Leading Indian research institute partners with Monsanto and Michigan State University to develop 'golden mustard'

December 06, 2000

A leading Indian research institute in New Delhi, India, today launched a multi-year project to develop a "golden mustard" that will yield cooking oil high in beta-carotene (pro-vitamin A). Working in partnership with Michigan State University (MSU) and Monsanto Company, the not-for-profit Tata Energy Research Institute (TERI) said successful development and adoption of the enhanced oil from "golden mustard" has the potential of helping hundreds of thousands of children suffering from vitamin A deficiencies, particularly in northern and eastern India, where mustard oil is commonly used for food preparation and cooking.

"We have pledged to share our knowledge about agriculture to help improve food security and nutrition in the developing world, and are pleased to join in partnership with TERI and Michigan State on this new initiative," Monsanto President and Chief Executive Officer Hendrik Verfaillie said.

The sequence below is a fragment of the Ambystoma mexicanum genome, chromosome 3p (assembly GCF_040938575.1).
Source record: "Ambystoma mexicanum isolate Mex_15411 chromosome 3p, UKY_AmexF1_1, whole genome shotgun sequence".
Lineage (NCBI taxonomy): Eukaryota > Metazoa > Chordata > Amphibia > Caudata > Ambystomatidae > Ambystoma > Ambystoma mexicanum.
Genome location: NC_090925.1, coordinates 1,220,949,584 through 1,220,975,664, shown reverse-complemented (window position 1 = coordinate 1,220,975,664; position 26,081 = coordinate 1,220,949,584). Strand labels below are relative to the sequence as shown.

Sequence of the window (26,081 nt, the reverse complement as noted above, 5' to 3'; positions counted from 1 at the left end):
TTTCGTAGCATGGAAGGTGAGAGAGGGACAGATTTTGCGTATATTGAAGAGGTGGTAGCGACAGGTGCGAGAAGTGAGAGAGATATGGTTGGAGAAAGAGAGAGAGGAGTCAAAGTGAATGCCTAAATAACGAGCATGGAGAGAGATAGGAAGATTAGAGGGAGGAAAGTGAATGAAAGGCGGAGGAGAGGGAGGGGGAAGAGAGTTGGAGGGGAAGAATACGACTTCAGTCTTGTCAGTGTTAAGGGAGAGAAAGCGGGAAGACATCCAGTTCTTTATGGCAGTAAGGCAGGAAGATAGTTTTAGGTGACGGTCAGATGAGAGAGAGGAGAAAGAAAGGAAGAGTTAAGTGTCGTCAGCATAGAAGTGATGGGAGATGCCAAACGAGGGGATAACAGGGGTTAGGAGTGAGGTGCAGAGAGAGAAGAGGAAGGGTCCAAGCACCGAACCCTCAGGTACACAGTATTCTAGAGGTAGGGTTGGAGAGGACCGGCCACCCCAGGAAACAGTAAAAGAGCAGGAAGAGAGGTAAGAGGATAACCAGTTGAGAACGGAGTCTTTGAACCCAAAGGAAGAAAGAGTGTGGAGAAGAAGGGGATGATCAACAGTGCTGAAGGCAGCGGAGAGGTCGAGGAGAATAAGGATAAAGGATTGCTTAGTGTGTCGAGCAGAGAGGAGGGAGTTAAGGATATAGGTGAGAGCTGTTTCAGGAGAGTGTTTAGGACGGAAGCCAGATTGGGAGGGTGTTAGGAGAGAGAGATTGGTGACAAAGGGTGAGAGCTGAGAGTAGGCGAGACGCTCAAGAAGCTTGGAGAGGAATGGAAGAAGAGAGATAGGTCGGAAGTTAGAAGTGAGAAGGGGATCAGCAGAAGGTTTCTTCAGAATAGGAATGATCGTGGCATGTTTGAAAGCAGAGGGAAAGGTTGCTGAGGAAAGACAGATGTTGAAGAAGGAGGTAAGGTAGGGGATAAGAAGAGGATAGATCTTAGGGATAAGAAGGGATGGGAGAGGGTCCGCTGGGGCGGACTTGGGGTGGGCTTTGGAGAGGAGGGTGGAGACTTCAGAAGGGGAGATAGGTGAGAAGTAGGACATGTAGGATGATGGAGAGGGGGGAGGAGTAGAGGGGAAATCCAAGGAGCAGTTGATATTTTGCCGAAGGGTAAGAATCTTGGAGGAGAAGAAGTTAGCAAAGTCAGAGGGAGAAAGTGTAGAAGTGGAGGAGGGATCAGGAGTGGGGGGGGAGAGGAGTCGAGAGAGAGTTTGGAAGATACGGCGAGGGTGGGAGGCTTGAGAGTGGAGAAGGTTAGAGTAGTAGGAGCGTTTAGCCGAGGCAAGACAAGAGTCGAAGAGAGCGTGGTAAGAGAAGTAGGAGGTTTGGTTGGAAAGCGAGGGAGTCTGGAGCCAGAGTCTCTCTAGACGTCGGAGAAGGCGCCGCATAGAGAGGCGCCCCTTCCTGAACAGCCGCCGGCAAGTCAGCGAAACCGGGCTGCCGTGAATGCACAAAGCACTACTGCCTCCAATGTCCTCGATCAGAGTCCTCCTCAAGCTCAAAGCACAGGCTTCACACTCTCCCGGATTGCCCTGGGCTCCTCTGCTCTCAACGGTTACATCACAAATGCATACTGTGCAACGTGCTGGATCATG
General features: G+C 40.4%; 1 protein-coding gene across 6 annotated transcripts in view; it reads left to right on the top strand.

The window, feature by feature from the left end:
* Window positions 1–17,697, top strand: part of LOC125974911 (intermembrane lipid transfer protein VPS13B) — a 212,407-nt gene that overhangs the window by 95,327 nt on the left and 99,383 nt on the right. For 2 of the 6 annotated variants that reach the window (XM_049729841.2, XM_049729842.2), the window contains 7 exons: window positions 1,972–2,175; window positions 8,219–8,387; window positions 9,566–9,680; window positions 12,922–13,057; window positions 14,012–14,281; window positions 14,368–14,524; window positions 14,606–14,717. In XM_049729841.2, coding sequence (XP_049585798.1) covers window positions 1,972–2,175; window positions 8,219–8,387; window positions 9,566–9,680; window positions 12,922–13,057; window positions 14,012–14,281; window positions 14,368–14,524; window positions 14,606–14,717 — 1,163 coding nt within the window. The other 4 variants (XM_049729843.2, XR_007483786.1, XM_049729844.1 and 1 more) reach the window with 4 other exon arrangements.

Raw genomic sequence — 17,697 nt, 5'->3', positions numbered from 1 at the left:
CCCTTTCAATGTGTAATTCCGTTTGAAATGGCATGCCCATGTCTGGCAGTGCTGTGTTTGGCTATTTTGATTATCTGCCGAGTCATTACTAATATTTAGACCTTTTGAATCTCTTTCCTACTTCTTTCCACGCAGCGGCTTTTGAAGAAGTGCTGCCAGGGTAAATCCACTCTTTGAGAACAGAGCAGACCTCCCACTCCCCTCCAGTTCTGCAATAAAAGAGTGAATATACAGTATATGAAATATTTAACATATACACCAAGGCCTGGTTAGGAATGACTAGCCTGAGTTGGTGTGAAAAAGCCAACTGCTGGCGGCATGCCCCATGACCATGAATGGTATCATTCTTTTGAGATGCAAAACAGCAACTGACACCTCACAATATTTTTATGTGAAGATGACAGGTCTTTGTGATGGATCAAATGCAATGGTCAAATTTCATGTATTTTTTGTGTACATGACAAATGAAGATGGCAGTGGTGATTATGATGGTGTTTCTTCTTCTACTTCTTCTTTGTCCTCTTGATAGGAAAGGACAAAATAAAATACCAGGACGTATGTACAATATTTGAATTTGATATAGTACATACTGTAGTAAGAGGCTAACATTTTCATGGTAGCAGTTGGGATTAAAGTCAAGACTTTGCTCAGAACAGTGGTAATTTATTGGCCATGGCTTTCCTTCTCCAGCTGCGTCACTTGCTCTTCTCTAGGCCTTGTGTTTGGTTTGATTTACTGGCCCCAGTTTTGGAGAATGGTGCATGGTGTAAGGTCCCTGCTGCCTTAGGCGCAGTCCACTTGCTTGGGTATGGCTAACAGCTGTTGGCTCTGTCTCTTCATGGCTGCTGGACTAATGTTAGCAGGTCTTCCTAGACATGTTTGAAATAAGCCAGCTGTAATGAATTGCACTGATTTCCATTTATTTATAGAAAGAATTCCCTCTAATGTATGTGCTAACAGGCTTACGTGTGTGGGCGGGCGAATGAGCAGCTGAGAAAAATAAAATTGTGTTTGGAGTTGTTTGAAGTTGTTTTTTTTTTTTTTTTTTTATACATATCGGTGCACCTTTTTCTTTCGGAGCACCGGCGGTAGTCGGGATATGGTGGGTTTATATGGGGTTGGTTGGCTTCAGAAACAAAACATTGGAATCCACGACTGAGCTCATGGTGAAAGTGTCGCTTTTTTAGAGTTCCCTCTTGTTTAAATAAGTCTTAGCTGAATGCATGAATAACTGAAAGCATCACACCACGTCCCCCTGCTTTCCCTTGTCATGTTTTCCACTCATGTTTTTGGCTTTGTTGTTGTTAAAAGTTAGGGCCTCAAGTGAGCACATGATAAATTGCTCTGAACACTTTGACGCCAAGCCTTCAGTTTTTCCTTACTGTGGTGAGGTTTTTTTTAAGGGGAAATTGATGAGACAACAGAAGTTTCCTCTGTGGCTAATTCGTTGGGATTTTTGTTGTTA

Verfaillie announced on November 27, the New Monsanto Pledge which included a commitment to bring the knowledge and advantages of all forms of agriculture to farmers in the developing world to help improve food security and protect the environment. The company has created a dedicated team to facilitate technology sharing and agricultural collaborations with public institutions, non-profit groups and local industry around the world.

Recent estimates reveal that more than 18 percent of the children in India suffer some level of vitamin A deficiency. The World Health Organization estimates approximately 250 million people suffer significant illnesses, including vision impairment, inability to absorb proteins and nutrients, and reduced immune function because of vitamin A deficiency.